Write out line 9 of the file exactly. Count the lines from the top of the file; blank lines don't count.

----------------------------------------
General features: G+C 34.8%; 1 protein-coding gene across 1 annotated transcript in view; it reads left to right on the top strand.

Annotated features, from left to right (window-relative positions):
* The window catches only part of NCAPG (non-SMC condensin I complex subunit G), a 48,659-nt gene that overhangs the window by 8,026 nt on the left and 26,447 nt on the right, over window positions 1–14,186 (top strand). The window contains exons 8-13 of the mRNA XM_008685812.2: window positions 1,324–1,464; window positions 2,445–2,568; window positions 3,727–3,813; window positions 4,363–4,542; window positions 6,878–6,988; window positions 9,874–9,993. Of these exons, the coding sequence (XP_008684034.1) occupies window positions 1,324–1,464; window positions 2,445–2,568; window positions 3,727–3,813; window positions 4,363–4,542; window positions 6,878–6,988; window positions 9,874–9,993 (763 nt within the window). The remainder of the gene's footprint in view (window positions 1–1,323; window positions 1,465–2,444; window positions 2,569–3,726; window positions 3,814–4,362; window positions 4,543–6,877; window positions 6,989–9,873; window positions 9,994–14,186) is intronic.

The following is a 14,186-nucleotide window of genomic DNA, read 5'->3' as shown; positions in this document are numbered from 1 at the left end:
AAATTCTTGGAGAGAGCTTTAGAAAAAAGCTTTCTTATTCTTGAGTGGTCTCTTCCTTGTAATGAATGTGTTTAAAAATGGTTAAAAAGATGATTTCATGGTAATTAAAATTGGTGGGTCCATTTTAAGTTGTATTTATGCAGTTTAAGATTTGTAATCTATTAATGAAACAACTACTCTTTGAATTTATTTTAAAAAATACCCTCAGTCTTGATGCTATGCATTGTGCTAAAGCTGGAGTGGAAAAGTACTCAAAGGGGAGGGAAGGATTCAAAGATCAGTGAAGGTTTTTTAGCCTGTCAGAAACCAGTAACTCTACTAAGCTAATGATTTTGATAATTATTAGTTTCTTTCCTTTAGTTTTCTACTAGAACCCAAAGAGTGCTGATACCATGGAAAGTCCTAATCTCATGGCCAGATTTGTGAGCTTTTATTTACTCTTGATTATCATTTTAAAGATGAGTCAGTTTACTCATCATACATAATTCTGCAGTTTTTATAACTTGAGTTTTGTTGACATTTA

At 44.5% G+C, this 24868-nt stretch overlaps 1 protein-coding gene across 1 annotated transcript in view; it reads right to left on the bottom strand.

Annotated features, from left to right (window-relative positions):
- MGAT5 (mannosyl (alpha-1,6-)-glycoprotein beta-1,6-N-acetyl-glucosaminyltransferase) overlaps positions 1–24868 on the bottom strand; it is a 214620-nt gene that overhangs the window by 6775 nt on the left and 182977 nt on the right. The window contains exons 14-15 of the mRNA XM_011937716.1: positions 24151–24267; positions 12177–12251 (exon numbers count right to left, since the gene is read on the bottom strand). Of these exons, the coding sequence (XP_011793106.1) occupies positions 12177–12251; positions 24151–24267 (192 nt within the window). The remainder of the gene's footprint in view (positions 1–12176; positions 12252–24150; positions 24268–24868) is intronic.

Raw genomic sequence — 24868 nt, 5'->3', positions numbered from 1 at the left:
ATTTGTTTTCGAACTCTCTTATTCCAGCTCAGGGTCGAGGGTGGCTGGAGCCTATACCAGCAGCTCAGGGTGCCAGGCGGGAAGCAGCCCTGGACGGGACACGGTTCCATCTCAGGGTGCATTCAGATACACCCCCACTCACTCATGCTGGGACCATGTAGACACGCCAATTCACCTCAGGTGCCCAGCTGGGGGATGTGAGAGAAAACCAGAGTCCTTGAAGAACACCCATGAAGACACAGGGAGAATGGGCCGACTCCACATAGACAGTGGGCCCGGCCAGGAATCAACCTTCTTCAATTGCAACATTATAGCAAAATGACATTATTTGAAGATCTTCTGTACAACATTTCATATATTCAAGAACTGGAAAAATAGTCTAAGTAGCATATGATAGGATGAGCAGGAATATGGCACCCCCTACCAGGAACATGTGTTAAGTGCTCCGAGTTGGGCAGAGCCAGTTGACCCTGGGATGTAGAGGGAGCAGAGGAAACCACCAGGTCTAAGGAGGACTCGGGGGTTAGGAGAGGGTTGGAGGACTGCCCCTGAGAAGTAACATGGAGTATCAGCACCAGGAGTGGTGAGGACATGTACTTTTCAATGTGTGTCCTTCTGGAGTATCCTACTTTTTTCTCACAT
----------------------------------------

Raw genomic sequence — 24868 nt, 5'->3', positions numbered from 1 at the left: